Pantene’s new ad for the Philippines market has gone viral. Facebook CEO Sheryl Sandberg praised it, saying:
“This is one of the most powerful videos I have ever seen illustrating how when women and men do the same things, they are seen in completely different ways. Really worth watching. Lean In prize of the day for sure!”
Pantene says of the video:
"It's time we put an end to labels against women. Pantene believes that when you stand strong, you shine."
And now for our feature presentation:
Maybe you’re one of this video’s fans. Here’s why you shouldn’t be:
1) Derivative use of song
I love the song. I’ve loved it since I first heard it when I was 11 or 12 years old. My brother used to play Tears for Fears’ “Songs from the Big Chair” on loop in 1985 and we ended up acquiring the New Wave band’s debut album, which includes this song. You can watch the original video here.
The song was brilliantly redone by Gary Jules, made famous in 2001’s “Donnie Darko.” That version has itself been used everywhere from, as Wikipedia notes, “‘CSI: Crime Scene Investigation’ and ‘House,’ as well as in a popular commercial for the critically acclaimed video game Gears of War.” The Gears of War ad was admittedly fantastic. It even won a Silver Lion at Cannes in the “Best Use of Music” category.
The song’s appeal was explained by songwriter Roland Orzabal in an essay published earlier this week. It began:
Mad World hasn't dated because it's expressive of a period I call the teenage menopause, where your hormones are going crazy as you're leaving childhood. Your fingers are on the cliff and you're about to drop off, but somehow you cling on.
Mostly I think Pantene’s use of this song is bad because their version is schmaltzy and emotionally manipulative. It’s one thing to be a teenager and enjoy this song because you’re going through teenage menopause. It works for discussions about severe mental illness or the scourge of war. It may have worked if Pantene had gotten to it before Gears of War, even. But now it’s just overdone. Pantene, you were too late and too derivative.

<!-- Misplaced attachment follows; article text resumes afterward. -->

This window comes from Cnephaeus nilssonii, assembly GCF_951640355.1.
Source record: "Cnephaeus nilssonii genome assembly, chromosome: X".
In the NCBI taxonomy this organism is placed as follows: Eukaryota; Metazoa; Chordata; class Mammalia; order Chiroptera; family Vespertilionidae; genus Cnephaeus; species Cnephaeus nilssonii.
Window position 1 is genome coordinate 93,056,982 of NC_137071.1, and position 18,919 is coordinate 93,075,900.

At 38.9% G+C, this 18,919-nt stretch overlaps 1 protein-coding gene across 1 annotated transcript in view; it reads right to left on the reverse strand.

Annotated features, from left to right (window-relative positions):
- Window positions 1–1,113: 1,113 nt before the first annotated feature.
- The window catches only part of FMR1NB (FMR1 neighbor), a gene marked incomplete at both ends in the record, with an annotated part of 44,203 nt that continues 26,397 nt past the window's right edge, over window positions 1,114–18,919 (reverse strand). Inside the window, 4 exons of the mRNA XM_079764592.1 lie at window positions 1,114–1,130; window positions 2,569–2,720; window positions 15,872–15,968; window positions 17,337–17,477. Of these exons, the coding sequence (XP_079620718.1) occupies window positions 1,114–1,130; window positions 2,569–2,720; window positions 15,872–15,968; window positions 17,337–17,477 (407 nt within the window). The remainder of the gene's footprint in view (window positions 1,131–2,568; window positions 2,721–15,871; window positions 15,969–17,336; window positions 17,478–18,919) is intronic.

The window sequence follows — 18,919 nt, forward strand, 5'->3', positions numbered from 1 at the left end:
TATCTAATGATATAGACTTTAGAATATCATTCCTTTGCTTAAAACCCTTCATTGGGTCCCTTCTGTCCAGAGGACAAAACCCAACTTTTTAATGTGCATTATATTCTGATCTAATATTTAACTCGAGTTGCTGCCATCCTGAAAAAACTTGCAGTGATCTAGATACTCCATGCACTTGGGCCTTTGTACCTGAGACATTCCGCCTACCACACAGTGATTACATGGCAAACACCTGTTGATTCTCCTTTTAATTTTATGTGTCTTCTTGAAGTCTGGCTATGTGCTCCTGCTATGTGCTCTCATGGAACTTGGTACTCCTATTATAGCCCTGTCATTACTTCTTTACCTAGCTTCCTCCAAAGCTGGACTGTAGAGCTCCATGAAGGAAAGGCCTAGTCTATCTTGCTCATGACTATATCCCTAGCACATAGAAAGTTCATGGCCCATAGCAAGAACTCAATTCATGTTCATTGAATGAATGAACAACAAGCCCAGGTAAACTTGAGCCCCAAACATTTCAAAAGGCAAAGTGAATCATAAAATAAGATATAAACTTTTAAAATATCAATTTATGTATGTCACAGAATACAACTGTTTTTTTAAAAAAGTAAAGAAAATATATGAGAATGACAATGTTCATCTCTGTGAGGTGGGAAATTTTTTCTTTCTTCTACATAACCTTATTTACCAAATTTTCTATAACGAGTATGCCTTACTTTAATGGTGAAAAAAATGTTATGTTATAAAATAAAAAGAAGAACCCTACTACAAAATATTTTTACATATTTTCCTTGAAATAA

2) The ad itself introduces and reinforces stereotypes
The ad, which begins by showing a gorgeous, sleek woman in stilettos, uses powerful imagery to characterize women with the words “bossy,” “pushy,” “selfish,” “vain” and “show-off.” Males, by contrast, are described as “boss,” “persuasive,” “dedicated,” “neat,” and “smooth.” Then we’re told, “Don’t let labels hold you back. Be strong and shine. #WhipIt.”
Which labels? The ones that Pantene just introduced and spent 30 seconds on, seared into your mind! So introducing or reminding people of negative stereotypes is totally cool because the big corporation that introduced and reinforced them is against them. Let’s go buy their product. But is it really so valiant for Pantene to use powerful stereotyping imagery so the company can do nothing more than profit off those stereotypes by courageously standing against things we all stand against? I’d rather they were able to make an ad that wasn’t negatively stereotyping men or women.
3) The theme conflicts with the product
I don’t get discouraged about the fact that people judge women by their looks. In fact, I absolutely love being a woman and getting to focus on fashion and beauty. I care a lot about what products I use. I think much of the worry about the sexism of beauty is ridiculous. I’d say being made female is a beautiful gift from God rather than an insurmountable burden for which the only remedy is constant complaining.
Let’s think about this ad, though. It’s filled with skinny, hot, gorgeous women with perfect hair. It suggests that success and happiness are wrapped up in high heels, thin waists and sleek hair. This is all fine and good. I expect beauty products to put out ads that make women feel really lousy unless they spend cash money. I expect this even more from the company that put out Kelly LeBrock’s “Don’t Hate Me Because I’m Beautiful” ads in the 1980s. But don’t micturate on me and tell me it’s raining. Pantene doesn’t get to make money off of negative stereotypes — using stereotypical models — and then tell us they’re feminist “lean-in” heroes.
It’s not the worst ad in the world. It’s good, I guess, that the over-riding message is to suck it up (and, uh, be pretty) when faced with obstacles. But you’ll excuse me for not joining in the praise chorus.